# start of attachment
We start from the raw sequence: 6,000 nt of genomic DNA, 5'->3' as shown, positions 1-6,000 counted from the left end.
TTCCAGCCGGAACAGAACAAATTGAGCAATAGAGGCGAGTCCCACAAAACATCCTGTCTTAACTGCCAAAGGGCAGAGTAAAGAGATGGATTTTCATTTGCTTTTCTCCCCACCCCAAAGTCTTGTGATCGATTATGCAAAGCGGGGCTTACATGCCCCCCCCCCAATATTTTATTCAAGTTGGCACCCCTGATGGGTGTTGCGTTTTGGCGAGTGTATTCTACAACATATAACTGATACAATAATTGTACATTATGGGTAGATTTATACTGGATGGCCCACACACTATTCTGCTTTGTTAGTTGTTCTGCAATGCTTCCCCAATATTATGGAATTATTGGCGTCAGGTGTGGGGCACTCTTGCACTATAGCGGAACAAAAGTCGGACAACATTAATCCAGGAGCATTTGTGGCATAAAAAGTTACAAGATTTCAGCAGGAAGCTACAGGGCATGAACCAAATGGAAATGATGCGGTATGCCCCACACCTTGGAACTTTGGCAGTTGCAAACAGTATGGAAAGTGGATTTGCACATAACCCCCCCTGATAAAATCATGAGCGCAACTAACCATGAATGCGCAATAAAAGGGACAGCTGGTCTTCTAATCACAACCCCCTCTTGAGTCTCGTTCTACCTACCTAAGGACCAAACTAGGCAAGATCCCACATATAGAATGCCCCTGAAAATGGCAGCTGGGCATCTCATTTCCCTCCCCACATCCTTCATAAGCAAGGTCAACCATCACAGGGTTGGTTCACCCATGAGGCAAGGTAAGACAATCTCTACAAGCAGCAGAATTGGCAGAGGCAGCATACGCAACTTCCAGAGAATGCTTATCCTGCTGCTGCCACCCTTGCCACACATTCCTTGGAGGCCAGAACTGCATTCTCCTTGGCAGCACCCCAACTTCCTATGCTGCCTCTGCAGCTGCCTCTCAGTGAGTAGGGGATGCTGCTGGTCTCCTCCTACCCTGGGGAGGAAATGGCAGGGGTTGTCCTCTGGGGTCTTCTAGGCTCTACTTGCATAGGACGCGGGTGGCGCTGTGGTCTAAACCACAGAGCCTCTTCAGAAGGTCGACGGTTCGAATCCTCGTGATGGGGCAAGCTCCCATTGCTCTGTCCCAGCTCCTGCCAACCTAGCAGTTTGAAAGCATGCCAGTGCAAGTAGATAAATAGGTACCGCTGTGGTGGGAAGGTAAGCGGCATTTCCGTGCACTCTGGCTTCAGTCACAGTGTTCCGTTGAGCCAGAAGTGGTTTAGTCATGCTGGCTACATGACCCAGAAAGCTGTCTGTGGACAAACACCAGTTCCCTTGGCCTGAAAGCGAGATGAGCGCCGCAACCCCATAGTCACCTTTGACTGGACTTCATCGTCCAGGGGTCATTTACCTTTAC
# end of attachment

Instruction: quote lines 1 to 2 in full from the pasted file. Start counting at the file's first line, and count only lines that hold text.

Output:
We start from the raw sequence: 6,000 nt of genomic DNA, 5'->3' as shown, positions 1-6,000 counted from the left end.
TTCCAGCCGGAACAGAACAAATTGAGCAATAGAGGCGAGTCCCACAAAACATCCTGTCTTAACTGCCAAAGGGCAGAGTAAAGAGATGGATTTTCATTTGCTTTTCTCCCCACCCCAAAGTCTTGTGATCGATTATGCAAAGCGGGGCTTACATGCCCCCCCCCCAATATTTTATTCAAGTTGGCACCCCTGATGGGTGTTGCGTTTTGGCGAGTGTATTCTACAACATATAACTGATACAATAATTGTACATTATGGGTAGATTTATACTGGATGGCCCACACACTATTCTGCTTTGTTAGTTGTTCTGCAATGCTTCCCCAATATTATGGAATTATTGGCGTCAGGTGTGGGGCACTCTTGCACTATAGCGGAACAAAAGTCGGACAACATTAATCCAGGAGCATTTGTGGCATAAAAAGTTACAAGATTTCAGCAGGAAGCTACAGGGCATGAACCAAATGGAAATGATGCGGTATGCCCCACACCTTGGAACTTTGGCAGTTGCAAACAGTATGGAAAGTGGATTTGCACATAACCCCCCCTGATAAAATCATGAGCGCAACTAACCATGAATGCGCAATAAAAGGGACAGCTGGTCTTCTAATCACAACCCCCTCTTGAGTCTCGTTCTACCTACCTAAGGACCAAACTAGGCAAGATCCCACATATAGAATGCCCCTGAAAATGGCAGCTGGGCATCTCATTTCCCTCCCCACATCCTTCATAAGCAAGGTCAACCATCACAGGGTTGGTTCACCCATGAGGCAAGGTAAGACAATCTCTACAAGCAGCAGAATTGGCAGAGGCAGCATACGCAACTTCCAGAGAATGCTTATCCTGCTGCTGCCACCCTTGCCACACATTCCTTGGAGGCCAGAACTGCATTCTCCTTGGCAGCACCCCAACTTCCTATGCTGCCTCTGCAGCTGCCTCTCAGTGAGTAGGGGATGCTGCTGGTCTCCTCCTACCCTGGGGAGGAAATGGCAGGGGTTGTCCTCTGGGGTCTTCTAGGCTCTACTTGCATAGGACGCGGGTGGCGCTGTGGTCTAAACCACAGAGCCTCTTCAGAAGGTCGACGGTTCGAATCCTCGTGATGGGGCAAGCTCCCATTGCTCTGTCCCAGCTCCTGCCAACCTAGCAGTTTGAAAGCATGCCAGTGCAAGTAGATAAATAGGTACCGCTGTGGTGGGAAGGTAAGCGGCATTTCCGTGCACTCTGGCTTCAGTCACAGTGTTCCGTTGAGCCAGAAGTGGTTTAGTCATGCTGGCTACATGACCCAGAAAGCTGTCTGTGGACAAACACCAGTTCCCTTGGCCTGAAAGCGAGATGAGCGCCGCAACCCCATAGTCACCTTTGACTGGACTTCATCGTCCAGGGGTCATTTACCTTTAC